• If you already have a solution in mind, what prompted you to choose it?
  • Do you have a cost in mind? Is there an approved budget for this effort?
  • How quickly do you need this project to be rolled out?
  • Is the project replacing anything you are currently doing today?

Questions like these are crucial for understanding the project’s real requirements. Getting this right will be vital in setting the timelines, budgets, and resources for the project.

It is also crucial for project kickoff. Without knowing what the client wants (and guiding them in the right direction), you are liable to make judgment errors in your proposal and pricing. Further, being engaged early in the conceptualization stage will help you understand the client’s preferences better.

From an agency’s perspective, getting PMs involved early in the sales process can increase your revenue. Instead of the immediate, short-term solution, PMs can guide clients to choose the holistic solution that actually solves their core problems.

How to Truly Understand Client Requirements

There is always a gap between the client's requirements and what you understand to be the client's requirements. Telepathy isn't a thing after all; you can ask questions and communicate like a champ, but you can't get inside your client's heads.

Your job, however, is to keep the gap as minimal as possible. The better you understand the client, the better your proposed solution will be.

Here are some ways to do this:

1. Get the client to map out their current processes

Mapping out their own business processes is something that is very helpful for the client to do, but they’ll often overlook this activity unless you specifically require it.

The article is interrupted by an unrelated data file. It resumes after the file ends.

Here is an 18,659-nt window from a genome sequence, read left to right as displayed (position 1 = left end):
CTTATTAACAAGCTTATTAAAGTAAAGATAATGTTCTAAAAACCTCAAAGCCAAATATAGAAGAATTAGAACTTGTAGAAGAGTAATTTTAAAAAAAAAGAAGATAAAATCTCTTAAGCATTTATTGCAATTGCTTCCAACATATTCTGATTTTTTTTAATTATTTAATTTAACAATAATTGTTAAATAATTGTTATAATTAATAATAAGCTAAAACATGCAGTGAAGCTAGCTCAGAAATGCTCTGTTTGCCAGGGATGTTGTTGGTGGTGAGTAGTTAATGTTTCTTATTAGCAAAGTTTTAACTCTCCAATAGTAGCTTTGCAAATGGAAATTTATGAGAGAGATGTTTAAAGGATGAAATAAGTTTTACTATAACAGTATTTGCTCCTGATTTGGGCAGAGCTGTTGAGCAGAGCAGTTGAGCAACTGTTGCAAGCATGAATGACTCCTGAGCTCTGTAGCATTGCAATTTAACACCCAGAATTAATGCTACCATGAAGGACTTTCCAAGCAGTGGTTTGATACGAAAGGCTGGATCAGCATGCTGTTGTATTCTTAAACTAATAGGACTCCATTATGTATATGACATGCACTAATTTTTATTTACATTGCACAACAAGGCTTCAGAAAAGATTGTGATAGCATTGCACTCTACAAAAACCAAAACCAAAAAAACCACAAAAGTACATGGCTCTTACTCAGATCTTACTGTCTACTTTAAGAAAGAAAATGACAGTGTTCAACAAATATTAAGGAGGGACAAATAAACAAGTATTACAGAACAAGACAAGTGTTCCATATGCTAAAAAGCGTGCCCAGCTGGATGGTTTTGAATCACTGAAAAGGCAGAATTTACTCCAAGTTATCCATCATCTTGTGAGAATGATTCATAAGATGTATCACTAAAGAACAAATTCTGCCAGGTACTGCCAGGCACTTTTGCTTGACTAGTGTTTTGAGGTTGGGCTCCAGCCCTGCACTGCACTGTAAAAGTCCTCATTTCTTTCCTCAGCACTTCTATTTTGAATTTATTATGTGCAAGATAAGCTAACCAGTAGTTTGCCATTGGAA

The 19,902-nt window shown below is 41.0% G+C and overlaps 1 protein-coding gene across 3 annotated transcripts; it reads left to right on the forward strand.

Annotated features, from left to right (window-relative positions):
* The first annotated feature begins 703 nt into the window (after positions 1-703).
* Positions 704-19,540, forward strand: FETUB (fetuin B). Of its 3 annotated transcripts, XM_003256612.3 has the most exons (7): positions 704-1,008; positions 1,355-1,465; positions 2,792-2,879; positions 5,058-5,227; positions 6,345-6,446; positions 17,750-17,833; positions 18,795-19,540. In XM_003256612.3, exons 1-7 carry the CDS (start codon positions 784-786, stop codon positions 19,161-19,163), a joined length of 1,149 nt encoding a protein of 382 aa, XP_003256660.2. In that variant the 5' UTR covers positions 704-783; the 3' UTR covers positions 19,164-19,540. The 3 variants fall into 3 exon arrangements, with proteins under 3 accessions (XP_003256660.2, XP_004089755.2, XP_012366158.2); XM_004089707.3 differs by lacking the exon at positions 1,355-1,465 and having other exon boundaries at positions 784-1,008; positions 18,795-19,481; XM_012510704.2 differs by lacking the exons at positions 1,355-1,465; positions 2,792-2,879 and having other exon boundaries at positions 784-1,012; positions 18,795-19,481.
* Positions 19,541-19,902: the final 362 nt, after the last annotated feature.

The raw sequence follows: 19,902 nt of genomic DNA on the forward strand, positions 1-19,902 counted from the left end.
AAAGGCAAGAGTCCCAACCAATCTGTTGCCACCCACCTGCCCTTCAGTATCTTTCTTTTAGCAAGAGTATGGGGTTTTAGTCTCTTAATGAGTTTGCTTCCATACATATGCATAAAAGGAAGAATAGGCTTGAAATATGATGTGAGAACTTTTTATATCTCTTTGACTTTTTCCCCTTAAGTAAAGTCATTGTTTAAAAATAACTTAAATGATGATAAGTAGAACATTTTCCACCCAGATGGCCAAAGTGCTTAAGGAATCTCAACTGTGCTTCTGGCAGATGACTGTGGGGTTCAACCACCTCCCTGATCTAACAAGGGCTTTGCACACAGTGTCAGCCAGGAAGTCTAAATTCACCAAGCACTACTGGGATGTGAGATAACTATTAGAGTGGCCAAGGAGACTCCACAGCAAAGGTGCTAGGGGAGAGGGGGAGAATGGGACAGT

It’s really a good idea to require that they go through this activity before you ever even sit down with them. If the client goes to their end users and subject matter experts (SMEs), and gets business processes mapped out with them, then there’s a real good chance that they’ll have the best possible view of their real need going into requirements definition on their own or with you.


2. Go through high-level requirements with the client

Ideally, the client would do this on their own. But what’s ideal and what the client actually does isn’t the same thing.

If you have to ‘help’ the client map out their high level requirements, at least you’ll have their business processes in place from the previous step to really help you understand their needs.


3. Document detailed requirements

Next, drill down with the client further into the requirements. It’s best at this time to also categorize and prioritize requirements. The key is to capture more requirements detail at this point to add to what you already have captured at a high level through the client discussions in the previous step.

It’s inevitable that there will be three general categories of requirements:

  • Must-haves (the #1s)
  • Should-haves (the #2s)
  • Nice-to-haves (the #3s). P

Prioritizing now will help you later if and when scope or schedule changes affect the project and you have to get functionality up and running by a specific date leaving the rest for a later phase of the implementation.

 

Once you understand client requirements, you can move to the next step: project kickoff.

 

 

How to Excel at Project Kickoff

You, the project manager, might have been involved in project conceptualization during the sales process. But kickoff is the time when the handover from Sales/Accounts to the project team is finally complete.

Everything that happens from here on becomes your responsibility.

The stakes, as you can imagine, are pretty high.

There are two parts to a successful project kickoff - the kickoff meeting, and all the homework that precedes it.

I’ll cover both of these in the next section.

 

The Project Kickoff Checklist

A lot of things happen at project kickoff. You have to organize teams, define objectives, and get necessary approvals from different stakeholders.

 

 

Follow this checklist to keep the kickoff process organized: